Sunday, 20 July 2014

As a socialist do I need to oppose capitalism?  - Anish Alex

This is a question to all to the scholars and the layman alike – do the socialist necessarily oppose capitalism in the current economical and social conditions? A perceived irreversible opposition is existing between these two dominant philosophical concepts in the national and international political arena over 120 years. This paper aims to investigate this question and deconstruct the supposed opposition. This paper will put effort to find an answer to the question that do socialists inevitably oppose capitalism or are there any grey areas where their approaches overlap.  
            Instead of analyzing every model of approaches, this paper will instead focus primarily on socialist opposition to laissez-faire, or free-market capitalism. This kind of capitalism has rarely been present in undiluted form, but dominated largely in the 19th century at United States and Great Britain (Rand 1982, p 66), and in the British colony of Hong Kong before the return to Chinese rule - and can be seen to have been advocated by Adam Smith, Friedrich Hayek, Ayn Rand and Murray Rothbard, and among others. The main tenets of laissez-faire capitalism are the protection of private property, and the limitation of government intervention to only situations where some conception of individual rights are deemed to be infringed (Rand 1966, p19). Ideologically, capitalism was initially justified in a more utilitarian way, and was portrayed as a pragmatist economic delivery vehicle; only later was capitalism defended on individualist moral grounds (Rand 1966, p19-40).
Measuring differences in socialist thought proposes the use of the state as a delivery vehicle (Bradlaugh 1887, p3-9). “The distance between the poles of the purely free market, on the one hand and total collectivism on the other, is a continuum involving different 'mixes' of the freedom principle and the coercive, hegemonic principle. Any increase of governmental ownership or control, therefore, is 'socialistic', or 'collectivistic', because it is a coercive intervention bringing the economy one step closer to complete socialism” (Rothbard 2004, p 1274).  According to Mueller (1982, P60), profit-oriented, private ownership equals the paradigm of laissez-faire capitalism; profit-oriented collective ownership creates the market-socialist, 'cooperative' model; want-oriented private ownership creates 'state capitalism' finally, want-oriented collective ownership leads, at least in theory, to the totally monopolised, centrally-planned communist model. Socialism has been shown in broad terms to be a collectivist approach to social organisation which stresses the domination of the group over the individual.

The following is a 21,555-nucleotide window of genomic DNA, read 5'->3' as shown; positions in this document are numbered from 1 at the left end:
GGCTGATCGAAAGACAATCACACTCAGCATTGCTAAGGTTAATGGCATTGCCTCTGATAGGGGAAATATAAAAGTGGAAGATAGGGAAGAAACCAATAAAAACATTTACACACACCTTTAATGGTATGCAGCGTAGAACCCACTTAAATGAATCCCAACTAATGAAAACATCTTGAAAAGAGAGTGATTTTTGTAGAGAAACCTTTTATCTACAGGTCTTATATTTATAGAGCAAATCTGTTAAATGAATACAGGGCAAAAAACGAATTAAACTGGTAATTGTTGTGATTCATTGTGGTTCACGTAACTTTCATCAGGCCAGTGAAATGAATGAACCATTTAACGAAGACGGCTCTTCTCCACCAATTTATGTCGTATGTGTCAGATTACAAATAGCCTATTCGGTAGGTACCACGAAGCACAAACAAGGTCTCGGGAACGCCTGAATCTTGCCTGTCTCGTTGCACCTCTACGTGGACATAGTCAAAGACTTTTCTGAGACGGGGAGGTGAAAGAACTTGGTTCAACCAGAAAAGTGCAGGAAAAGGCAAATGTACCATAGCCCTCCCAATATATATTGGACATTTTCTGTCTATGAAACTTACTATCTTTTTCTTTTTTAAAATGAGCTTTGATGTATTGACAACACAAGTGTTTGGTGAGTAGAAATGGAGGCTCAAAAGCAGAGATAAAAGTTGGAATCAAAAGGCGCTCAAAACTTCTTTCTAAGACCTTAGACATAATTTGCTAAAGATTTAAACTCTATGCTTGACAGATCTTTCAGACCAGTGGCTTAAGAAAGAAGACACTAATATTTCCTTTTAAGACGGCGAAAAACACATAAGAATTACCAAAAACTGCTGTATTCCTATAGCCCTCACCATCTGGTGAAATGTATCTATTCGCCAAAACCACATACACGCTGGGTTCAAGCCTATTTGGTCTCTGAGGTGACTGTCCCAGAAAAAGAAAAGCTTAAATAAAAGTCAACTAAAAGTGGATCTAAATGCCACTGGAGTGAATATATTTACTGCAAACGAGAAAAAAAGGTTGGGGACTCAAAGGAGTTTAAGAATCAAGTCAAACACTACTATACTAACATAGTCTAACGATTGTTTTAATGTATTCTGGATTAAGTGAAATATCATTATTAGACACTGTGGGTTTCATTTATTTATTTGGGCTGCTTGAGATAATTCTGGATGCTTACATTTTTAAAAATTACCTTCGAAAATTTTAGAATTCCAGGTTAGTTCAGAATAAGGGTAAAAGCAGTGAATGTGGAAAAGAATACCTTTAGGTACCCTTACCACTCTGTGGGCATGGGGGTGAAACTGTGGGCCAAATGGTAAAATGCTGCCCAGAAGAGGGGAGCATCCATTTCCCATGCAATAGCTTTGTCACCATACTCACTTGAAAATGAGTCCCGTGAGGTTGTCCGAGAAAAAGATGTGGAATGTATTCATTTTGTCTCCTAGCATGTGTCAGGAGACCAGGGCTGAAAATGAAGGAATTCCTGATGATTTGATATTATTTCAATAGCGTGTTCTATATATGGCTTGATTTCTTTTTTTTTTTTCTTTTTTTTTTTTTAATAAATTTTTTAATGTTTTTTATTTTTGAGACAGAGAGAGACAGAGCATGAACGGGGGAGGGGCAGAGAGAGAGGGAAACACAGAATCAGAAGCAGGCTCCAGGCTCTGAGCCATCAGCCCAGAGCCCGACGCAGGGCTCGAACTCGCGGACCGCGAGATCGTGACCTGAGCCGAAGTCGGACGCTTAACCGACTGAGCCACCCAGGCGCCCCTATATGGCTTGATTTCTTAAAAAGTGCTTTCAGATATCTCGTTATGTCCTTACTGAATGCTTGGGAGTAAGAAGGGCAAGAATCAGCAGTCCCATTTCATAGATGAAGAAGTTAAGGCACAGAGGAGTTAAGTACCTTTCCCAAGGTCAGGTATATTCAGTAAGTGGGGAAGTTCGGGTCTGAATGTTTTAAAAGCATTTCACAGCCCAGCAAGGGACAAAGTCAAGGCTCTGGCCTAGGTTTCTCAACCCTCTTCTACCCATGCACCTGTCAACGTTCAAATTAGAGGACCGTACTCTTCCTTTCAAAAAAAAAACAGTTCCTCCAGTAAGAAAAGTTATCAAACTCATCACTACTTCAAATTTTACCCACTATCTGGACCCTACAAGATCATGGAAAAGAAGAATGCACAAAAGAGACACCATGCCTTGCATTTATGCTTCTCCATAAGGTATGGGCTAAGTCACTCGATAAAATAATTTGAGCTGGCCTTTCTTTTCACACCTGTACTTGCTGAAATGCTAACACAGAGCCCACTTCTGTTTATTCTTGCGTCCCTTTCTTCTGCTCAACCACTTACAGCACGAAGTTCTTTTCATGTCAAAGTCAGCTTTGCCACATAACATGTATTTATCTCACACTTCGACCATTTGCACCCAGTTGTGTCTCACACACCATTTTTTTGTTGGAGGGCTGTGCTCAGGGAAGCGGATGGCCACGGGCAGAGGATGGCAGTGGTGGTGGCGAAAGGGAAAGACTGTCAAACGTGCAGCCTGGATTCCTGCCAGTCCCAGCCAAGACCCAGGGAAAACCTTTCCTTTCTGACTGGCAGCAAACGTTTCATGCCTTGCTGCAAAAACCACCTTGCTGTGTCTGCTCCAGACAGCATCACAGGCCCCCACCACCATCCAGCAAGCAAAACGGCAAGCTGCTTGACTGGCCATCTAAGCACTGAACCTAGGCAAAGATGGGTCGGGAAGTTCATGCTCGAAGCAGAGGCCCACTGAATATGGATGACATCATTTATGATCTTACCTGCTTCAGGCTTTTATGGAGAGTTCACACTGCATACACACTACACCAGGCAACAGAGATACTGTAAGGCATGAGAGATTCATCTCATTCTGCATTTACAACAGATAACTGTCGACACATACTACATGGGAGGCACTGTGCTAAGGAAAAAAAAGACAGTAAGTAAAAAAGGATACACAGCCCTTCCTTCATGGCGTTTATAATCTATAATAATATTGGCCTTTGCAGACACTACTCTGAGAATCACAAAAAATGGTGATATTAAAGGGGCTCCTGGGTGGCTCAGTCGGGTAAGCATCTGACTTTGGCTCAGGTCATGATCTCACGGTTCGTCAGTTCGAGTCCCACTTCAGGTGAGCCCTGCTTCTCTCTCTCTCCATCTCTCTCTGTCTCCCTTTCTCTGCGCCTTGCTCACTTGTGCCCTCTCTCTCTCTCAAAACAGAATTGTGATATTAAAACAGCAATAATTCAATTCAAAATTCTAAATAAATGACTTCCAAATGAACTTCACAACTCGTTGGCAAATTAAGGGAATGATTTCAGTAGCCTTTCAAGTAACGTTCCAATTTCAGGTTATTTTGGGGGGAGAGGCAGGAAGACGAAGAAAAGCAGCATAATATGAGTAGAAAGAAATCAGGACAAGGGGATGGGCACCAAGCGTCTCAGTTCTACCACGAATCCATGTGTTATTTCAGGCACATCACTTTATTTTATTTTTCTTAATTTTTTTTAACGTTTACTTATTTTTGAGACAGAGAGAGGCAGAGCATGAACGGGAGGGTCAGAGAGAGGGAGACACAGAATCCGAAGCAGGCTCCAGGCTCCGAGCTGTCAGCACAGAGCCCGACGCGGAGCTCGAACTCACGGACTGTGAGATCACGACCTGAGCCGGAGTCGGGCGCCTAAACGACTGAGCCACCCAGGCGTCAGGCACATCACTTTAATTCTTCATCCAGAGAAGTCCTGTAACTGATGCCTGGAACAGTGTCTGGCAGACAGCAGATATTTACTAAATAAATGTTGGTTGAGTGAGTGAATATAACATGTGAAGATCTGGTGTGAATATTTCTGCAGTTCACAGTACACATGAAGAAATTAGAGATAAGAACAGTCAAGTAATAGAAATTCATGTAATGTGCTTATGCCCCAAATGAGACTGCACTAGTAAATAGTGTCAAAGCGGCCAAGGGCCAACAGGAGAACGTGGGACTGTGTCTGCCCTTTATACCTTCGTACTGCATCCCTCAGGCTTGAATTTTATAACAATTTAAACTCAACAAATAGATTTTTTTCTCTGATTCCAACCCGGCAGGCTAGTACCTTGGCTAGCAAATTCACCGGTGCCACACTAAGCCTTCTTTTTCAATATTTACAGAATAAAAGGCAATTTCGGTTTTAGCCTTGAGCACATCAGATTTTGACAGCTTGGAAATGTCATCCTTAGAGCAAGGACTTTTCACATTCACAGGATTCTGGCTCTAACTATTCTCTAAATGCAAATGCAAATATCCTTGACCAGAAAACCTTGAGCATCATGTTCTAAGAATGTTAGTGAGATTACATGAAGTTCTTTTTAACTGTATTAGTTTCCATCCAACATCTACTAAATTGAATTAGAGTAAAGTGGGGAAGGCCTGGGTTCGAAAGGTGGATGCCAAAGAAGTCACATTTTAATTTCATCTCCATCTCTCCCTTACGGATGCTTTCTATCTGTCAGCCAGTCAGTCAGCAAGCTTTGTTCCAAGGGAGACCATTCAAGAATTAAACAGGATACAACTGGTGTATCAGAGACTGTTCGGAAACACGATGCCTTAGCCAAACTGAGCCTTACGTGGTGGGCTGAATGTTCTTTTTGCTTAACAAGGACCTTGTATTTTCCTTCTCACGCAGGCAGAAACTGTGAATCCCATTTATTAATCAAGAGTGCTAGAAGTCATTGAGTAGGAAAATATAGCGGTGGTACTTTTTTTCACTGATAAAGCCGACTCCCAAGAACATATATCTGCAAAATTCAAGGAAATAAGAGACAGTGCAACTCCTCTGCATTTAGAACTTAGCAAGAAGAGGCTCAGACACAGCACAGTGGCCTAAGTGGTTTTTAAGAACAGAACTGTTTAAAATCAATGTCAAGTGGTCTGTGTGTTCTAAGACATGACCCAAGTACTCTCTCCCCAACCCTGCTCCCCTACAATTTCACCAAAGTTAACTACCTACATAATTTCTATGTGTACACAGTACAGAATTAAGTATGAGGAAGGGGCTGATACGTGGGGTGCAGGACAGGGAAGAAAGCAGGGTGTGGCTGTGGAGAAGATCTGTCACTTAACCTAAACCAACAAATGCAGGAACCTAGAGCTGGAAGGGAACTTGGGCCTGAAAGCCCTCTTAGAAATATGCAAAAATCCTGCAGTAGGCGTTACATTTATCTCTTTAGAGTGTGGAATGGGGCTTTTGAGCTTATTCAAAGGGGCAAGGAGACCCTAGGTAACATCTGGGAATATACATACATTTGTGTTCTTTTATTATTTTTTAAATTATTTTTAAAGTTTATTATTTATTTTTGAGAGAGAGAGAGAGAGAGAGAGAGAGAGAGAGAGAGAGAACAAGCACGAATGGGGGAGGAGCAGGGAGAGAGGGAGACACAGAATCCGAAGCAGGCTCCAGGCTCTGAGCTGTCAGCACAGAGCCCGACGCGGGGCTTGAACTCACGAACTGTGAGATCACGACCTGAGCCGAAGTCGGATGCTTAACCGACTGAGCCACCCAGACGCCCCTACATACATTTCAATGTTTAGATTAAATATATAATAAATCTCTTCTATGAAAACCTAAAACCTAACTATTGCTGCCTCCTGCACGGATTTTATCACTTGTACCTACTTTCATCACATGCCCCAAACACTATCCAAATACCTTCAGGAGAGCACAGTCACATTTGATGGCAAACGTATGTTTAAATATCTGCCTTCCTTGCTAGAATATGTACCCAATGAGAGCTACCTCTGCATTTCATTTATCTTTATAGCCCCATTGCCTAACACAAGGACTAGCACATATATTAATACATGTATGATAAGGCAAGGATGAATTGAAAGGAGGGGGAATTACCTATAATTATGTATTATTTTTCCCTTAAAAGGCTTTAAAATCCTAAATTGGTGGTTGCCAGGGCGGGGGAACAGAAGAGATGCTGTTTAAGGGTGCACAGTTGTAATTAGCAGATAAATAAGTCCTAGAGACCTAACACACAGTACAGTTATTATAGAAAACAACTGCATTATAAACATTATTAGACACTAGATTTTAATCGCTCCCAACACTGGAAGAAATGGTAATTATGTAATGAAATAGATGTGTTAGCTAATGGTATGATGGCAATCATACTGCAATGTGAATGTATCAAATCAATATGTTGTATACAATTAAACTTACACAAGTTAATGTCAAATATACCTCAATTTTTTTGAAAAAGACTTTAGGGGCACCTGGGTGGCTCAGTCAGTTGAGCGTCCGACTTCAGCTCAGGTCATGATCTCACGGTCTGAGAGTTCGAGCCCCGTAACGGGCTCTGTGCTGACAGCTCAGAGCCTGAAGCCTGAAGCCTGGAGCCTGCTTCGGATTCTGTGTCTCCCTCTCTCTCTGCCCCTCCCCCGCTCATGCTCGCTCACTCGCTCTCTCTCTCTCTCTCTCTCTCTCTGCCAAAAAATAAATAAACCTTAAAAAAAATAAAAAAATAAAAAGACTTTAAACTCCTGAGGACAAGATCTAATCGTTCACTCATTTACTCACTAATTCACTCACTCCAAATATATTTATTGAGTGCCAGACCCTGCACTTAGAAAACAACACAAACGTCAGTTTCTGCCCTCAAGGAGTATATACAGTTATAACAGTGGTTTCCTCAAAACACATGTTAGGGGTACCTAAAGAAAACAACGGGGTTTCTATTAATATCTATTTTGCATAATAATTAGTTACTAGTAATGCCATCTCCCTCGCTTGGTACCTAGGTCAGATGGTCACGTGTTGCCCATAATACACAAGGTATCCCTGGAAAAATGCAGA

From an ethical standpoint “capitalism focuses on production as a means to make profits, whereas socialism regards satisfaction of needs as the end production must serve” (Mueller 1982, p156). “Society is fully entitled to agree or alter any particular right of property which on sufficient consideration it judges to stand in the way of the public good” (Sarvasy 1985, p315).
Many on the socialist side of the argument can be seen to oppose capitalism primarily because of the perceived evils of 'abuses by competing firms' (Krisztics 1935). Corporatism might be better suited as a description of the cause of such abuse. Unless coercive force is being used, what constitutes 'abuse' is a subjective matter, state-capitalism or market socialism, all involves the forceful intervention of government power into the economy, in opposition with capitalist principles.
Empirically, the very existence of the most widespread current political  ideologies – that of the 'mixed market', the 'progressive society' and the 'welfare state' - is unquestionable evidence that socialism and capitalism can mix in some way. In fact, many commentators have indicated that the line between state socialism and state capitalism (corporatism) is very blurred (Mueller 1982, p158).
However, the argument can also be made that even Mueller's crossover models are mythical contradictions. There does appear to be a large amount of contradiction (and opposition) inherent in the models, which Mueller himself acknowledges. “The contradiction remains that in state-capitalism production is social, i.e., designed for society as a whole, while the profits flow to private owners without any moral justification such as risk, innovation, etc. In the long run, therefore, this type of monopoly tends to degenerate into a combination of greedy capitalism and lifeless bureaucracy (Mueller 1982). Ultimately, Mueller posits, of two things only one is possible: either a market mechanism and competition, or regulation (planning) and monopoly.
However, at this historical juncture, it would perhaps be immature to claim purposeful certainty as to which system – capitalist, socialist or a mixed-market system - may have the greatest longevity, since all three paradigms have appeared at different times and then collapsed.
Anish Alex
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